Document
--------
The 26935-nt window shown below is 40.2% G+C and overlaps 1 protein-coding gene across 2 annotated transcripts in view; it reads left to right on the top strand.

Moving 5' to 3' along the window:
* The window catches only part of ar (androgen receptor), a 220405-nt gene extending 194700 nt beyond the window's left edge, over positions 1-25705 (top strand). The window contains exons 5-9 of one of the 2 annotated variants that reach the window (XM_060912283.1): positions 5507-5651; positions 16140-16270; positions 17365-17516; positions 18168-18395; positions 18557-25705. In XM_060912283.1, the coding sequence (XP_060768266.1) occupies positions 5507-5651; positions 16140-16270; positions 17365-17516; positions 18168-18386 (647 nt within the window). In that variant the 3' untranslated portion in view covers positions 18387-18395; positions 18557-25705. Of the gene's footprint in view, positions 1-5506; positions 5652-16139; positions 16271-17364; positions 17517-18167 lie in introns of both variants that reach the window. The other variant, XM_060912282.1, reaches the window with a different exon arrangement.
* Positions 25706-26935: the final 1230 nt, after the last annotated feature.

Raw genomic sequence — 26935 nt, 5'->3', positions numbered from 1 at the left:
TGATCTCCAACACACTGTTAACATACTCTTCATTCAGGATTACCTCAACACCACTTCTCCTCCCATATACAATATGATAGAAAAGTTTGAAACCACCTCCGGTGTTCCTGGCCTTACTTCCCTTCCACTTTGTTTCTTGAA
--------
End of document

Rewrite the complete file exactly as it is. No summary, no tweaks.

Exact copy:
The 26935-nt window shown below is 40.2% G+C and overlaps 1 protein-coding gene across 2 annotated transcripts in view; it reads left to right on the top strand.

Moving 5' to 3' along the window:
* The window catches only part of ar (androgen receptor), a 220405-nt gene extending 194700 nt beyond the window's left edge, over positions 1-25705 (top strand). The window contains exons 5-9 of one of the 2 annotated variants that reach the window (XM_060912283.1): positions 5507-5651; positions 16140-16270; positions 17365-17516; positions 18168-18395; positions 18557-25705. In XM_060912283.1, the coding sequence (XP_060768266.1) occupies positions 5507-5651; positions 16140-16270; positions 17365-17516; positions 18168-18386 (647 nt within the window). In that variant the 3' untranslated portion in view covers positions 18387-18395; positions 18557-25705. Of the gene's footprint in view, positions 1-5506; positions 5652-16139; positions 16271-17364; positions 17517-18167 lie in introns of both variants that reach the window. The other variant, XM_060912282.1, reaches the window with a different exon arrangement.
* Positions 25706-26935: the final 1230 nt, after the last annotated feature.

Raw genomic sequence — 26935 nt, 5'->3', positions numbered from 1 at the left:
TGATCTCCAACACACTGTTAACATACTCTTCATTCAGGATTACCTCAACACCACTTCTCCTCCCATATACAATATGATAGAAAAGTTTGAAACCACCTCCGGTGTTCCTGGCCTTACTTCCCTTCCACTTTGTTTCTTGAA